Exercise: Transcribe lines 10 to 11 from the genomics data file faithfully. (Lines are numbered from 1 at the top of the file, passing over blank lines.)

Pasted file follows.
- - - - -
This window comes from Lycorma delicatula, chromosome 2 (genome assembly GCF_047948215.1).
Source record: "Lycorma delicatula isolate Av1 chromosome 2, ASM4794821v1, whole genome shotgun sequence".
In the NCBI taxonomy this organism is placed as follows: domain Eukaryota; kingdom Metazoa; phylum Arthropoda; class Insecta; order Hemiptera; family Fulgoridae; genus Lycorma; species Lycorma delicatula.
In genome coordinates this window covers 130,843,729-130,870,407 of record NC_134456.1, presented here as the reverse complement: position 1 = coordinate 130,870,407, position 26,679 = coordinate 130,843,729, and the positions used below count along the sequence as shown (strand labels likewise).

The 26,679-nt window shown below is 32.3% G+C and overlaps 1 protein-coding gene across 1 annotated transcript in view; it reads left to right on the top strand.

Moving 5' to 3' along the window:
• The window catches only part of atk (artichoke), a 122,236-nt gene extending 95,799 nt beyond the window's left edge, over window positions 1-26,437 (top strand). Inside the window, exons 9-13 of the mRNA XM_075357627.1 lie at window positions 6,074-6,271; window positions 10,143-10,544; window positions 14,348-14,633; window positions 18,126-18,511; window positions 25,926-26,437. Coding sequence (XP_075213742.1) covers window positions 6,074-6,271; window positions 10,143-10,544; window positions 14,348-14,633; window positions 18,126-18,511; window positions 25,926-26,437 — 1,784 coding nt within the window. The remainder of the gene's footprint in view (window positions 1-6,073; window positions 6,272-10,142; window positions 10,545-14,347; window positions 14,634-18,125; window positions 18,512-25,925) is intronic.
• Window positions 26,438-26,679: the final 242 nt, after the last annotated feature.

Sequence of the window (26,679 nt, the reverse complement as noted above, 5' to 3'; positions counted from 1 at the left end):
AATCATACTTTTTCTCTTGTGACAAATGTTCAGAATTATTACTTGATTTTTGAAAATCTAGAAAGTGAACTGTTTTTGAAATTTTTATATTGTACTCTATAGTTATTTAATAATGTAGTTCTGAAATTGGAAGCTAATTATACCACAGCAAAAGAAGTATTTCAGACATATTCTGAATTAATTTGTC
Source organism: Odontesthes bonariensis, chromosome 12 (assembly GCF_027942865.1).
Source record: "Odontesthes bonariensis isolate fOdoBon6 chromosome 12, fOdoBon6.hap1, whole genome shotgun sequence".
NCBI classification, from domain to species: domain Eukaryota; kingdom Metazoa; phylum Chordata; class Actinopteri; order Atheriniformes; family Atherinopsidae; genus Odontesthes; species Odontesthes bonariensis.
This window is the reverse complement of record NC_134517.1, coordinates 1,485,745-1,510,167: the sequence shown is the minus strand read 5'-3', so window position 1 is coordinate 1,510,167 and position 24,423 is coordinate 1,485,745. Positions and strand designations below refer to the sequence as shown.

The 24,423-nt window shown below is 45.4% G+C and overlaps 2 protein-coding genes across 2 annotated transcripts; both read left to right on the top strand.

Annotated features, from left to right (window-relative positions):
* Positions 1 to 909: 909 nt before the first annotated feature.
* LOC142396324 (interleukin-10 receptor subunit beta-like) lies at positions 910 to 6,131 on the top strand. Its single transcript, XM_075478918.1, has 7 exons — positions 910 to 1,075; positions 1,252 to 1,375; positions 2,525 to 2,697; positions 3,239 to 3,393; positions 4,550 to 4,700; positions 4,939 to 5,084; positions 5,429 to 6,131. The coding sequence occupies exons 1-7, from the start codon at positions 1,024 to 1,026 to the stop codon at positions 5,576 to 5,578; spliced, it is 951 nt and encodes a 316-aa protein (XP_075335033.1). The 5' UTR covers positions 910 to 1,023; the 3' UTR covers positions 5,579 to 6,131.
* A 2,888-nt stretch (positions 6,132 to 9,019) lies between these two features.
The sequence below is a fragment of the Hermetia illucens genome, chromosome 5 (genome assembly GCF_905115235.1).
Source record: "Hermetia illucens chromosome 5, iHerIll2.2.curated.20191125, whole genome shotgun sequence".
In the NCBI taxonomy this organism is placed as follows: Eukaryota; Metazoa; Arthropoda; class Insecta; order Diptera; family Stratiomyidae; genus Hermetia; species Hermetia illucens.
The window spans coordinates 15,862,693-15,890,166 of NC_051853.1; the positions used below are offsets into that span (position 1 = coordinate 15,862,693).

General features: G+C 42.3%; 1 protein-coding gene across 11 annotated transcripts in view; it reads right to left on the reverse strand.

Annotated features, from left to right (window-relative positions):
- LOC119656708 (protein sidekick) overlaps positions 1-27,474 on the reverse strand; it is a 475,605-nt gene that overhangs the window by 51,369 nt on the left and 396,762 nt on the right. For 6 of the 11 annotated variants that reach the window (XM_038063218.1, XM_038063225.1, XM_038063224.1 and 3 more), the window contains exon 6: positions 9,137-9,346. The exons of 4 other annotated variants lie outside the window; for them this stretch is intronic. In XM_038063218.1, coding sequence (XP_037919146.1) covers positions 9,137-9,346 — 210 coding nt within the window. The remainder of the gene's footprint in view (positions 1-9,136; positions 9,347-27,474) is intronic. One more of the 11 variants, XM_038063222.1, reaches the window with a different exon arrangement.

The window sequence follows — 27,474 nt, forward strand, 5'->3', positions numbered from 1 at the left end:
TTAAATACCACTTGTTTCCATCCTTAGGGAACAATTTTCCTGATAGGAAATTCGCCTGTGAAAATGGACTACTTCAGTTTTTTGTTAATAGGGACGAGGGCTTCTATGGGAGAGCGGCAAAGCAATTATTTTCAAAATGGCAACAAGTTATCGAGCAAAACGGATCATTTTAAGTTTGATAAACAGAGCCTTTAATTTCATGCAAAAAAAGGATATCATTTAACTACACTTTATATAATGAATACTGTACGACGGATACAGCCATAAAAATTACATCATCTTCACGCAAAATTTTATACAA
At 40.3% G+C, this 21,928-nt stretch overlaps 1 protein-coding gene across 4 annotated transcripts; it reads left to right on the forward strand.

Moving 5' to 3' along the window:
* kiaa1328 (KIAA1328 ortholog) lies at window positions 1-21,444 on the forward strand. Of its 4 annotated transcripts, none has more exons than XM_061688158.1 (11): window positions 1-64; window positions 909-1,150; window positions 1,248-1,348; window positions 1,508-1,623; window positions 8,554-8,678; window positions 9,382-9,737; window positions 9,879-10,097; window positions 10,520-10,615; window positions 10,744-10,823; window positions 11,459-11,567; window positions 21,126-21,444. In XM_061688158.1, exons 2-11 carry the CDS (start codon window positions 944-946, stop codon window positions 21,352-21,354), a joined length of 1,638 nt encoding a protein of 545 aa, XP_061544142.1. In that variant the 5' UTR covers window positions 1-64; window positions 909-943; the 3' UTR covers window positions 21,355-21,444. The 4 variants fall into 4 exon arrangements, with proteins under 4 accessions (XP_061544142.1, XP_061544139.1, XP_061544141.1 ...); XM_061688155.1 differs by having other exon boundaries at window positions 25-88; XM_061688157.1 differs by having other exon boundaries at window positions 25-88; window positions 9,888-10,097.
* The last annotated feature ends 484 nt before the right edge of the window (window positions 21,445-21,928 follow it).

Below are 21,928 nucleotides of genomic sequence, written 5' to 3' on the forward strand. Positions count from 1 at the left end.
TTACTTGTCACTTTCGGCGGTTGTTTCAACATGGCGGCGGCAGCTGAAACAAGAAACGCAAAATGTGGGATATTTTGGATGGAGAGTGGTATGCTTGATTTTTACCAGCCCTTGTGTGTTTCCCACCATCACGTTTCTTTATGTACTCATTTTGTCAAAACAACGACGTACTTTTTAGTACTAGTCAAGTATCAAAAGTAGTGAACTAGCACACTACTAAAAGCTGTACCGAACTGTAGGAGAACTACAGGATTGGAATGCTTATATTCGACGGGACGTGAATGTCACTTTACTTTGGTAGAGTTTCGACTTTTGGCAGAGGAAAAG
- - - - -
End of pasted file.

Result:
AATCATACTTTTTCTCTTGTGACAAATGTTCAGAATTATTACTTGATTTTTGAAAATCTAGAAAGTGAACTGTTTTTGAAATTTTTATATTGTACTCTATAGTTATTTAATAATGTAGTTCTGAAATTGGAAGCTAATTATACCACAGCAAAAGAAGTATTTCAGACATATTCTGAATTAATTTGTC
Source organism: Odontesthes bonariensis, chromosome 12 (assembly GCF_027942865.1).